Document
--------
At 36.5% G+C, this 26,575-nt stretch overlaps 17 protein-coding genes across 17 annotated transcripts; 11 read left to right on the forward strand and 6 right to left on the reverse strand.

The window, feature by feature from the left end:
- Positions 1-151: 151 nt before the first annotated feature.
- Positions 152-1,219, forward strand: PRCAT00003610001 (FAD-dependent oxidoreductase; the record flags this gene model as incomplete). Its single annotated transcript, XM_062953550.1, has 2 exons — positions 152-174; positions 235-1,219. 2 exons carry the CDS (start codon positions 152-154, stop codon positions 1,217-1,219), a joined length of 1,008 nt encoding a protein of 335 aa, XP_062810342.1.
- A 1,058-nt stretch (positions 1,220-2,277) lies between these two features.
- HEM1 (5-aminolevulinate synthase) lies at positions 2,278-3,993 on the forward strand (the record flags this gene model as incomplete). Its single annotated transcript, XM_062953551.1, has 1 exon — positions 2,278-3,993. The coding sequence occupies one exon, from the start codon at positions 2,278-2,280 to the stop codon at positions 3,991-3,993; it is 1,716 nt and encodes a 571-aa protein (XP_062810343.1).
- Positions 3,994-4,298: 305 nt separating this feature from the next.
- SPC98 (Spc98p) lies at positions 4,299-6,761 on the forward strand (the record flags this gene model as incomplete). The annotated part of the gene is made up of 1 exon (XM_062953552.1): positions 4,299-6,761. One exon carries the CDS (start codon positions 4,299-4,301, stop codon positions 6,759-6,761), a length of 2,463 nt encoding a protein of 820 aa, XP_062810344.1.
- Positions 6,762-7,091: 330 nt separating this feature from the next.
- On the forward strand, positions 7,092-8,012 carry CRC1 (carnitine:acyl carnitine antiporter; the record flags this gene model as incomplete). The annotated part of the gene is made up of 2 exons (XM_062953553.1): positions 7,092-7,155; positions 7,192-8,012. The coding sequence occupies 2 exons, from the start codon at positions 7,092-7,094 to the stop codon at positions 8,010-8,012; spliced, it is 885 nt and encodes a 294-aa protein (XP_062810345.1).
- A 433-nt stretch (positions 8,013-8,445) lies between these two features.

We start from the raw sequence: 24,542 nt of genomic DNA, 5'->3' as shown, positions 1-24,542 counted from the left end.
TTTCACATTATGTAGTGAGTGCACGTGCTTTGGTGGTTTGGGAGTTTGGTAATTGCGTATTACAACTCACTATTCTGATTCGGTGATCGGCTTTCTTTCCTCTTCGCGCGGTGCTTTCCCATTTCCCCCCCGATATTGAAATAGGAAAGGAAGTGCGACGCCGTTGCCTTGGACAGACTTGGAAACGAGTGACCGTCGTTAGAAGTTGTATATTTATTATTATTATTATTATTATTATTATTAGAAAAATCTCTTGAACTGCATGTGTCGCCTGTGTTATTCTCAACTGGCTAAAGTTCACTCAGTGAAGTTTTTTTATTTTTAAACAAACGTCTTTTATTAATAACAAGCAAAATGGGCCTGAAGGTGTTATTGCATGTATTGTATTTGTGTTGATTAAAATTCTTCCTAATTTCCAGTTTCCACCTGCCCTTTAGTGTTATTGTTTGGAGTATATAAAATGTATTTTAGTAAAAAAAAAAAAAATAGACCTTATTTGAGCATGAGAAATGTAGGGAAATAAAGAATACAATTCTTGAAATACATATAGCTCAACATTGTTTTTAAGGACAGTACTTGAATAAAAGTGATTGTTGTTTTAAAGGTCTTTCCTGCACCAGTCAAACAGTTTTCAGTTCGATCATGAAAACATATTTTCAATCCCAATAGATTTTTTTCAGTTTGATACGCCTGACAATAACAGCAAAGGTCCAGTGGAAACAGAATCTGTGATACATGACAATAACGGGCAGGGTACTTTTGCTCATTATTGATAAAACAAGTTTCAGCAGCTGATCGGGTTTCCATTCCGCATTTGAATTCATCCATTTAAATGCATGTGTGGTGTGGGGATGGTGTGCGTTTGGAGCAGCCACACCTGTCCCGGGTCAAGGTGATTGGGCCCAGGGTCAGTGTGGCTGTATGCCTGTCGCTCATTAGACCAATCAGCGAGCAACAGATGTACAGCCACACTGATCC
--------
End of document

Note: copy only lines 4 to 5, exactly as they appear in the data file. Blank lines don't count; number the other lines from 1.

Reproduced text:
- Positions 152-1,219, forward strand: PRCAT00003610001 (FAD-dependent oxidoreductase; the record flags this gene model as incomplete). Its single annotated transcript, XM_062953550.1, has 2 exons — positions 152-174; positions 235-1,219. 2 exons carry the CDS (start codon positions 152-154, stop codon positions 1,217-1,219), a joined length of 1,008 nt encoding a protein of 335 aa, XP_062810342.1.
- A 1,058-nt stretch (positions 1,220-2,277) lies between these two features.